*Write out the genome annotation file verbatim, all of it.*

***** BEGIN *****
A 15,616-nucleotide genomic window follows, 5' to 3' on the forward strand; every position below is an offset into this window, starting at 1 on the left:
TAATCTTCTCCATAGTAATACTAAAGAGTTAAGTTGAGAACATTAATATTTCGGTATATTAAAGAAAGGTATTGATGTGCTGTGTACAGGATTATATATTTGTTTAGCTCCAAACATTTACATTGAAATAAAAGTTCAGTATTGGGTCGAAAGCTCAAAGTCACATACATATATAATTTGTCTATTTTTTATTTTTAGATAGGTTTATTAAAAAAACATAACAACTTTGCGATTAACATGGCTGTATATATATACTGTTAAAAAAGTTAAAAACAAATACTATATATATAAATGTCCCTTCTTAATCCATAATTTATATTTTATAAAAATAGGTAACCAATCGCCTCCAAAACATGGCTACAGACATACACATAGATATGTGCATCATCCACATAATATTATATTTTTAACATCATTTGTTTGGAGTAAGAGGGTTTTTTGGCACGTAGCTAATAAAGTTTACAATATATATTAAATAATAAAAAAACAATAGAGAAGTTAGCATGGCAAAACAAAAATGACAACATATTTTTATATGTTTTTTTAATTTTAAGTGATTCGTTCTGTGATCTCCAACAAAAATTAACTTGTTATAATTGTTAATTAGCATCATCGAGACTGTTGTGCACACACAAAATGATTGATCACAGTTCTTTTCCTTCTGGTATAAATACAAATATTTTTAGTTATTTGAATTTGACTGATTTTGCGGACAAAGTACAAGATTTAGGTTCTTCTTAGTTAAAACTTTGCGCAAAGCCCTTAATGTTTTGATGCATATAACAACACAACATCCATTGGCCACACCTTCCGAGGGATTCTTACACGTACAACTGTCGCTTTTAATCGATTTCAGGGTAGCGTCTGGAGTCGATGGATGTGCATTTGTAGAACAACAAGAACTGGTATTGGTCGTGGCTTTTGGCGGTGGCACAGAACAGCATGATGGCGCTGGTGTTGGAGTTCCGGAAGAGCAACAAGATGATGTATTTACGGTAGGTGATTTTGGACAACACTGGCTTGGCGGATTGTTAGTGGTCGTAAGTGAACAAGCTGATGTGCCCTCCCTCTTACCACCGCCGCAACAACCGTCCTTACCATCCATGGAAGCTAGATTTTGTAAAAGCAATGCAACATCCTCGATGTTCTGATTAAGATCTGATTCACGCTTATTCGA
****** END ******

A 15,616-nucleotide genomic window follows, 5' to 3' on the forward strand; every position below is an offset into this window, starting at 1 on the left:
TAATCTTCTCCATAGTAATACTAAAGAGTTAAGTTGAGAACATTAATATTTCGGTATATTAAAGAAAGGTATTGATGTGCTGTGTACAGGATTATATATTTGTTTAGCTCCAAACATTTACATTGAAATAAAAGTTCAGTATTGGGTCGAAAGCTCAAAGTCACATACATATATAATTTGTCTATTTTTTATTTTTAGATAGGTTTATTAAAAAAACATAACAACTTTGCGATTAACATGGCTGTATATATATACTGTTAAAAAAGTTAAAAACAAATACTATATATATAAATGTCCCTTCTTAATCCATAATTTATATTTTATAAAAATAGGTAACCAATCGCCTCCAAAACATGGCTACAGACATACACATAGATATGTGCATCATCCACATAATATTATATTTTTAACATCATTTGTTTGGAGTAAGAGGGTTTTTTGGCACGTAGCTAATAAAGTTTACAATATATATTAAATAATAAAAAAACAATAGAGAAGTTAGCATGGCAAAACAAAAATGACAACATATTTTTATATGTTTTTTTAATTTTAAGTGATTCGTTCTGTGATCTCCAACAAAAATTAACTTGTTATAATTGTTAATTAGCATCATCGAGACTGTTGTGCACACACAAAATGATTGATCACAGTTCTTTTCCTTCTGGTATAAATACAAATATTTTTAGTTATTTGAATTTGACTGATTTTGCGGACAAAGTACAAGATTTAGGTTCTTCTTAGTTAAAACTTTGCGCAAAGCCCTTAATGTTTTGATGCATATAACAACACAACATCCATTGGCCACACCTTCCGAGGGATTCTTACACGTACAACTGTCGCTTTTAATCGATTTCAGGGTAGCGTCTGGAGTCGATGGATGTGCATTTGTAGAACAACAAGAACTGGTATTGGTCGTGGCTTTTGGCGGTGGCACAGAACAGCATGATGGCGCTGGTGTTGGAGTTCCGGAAGAGCAACAAGATGATGTATTTACGGTAGGTGATTTTGGACAACACTGGCTTGGCGGATTGTTAGTGGTCGTAAGTGAACAAGCTGATGTGCCCTCCCTCTTACCACCGCCGCAACAACCGTCCTTACCATCCATGGAAGCTAGATTTTGTAAAAGCAATGCAACATCCTCGATGTTCTGATTAAGATCTGATTCACGCTTATTCGA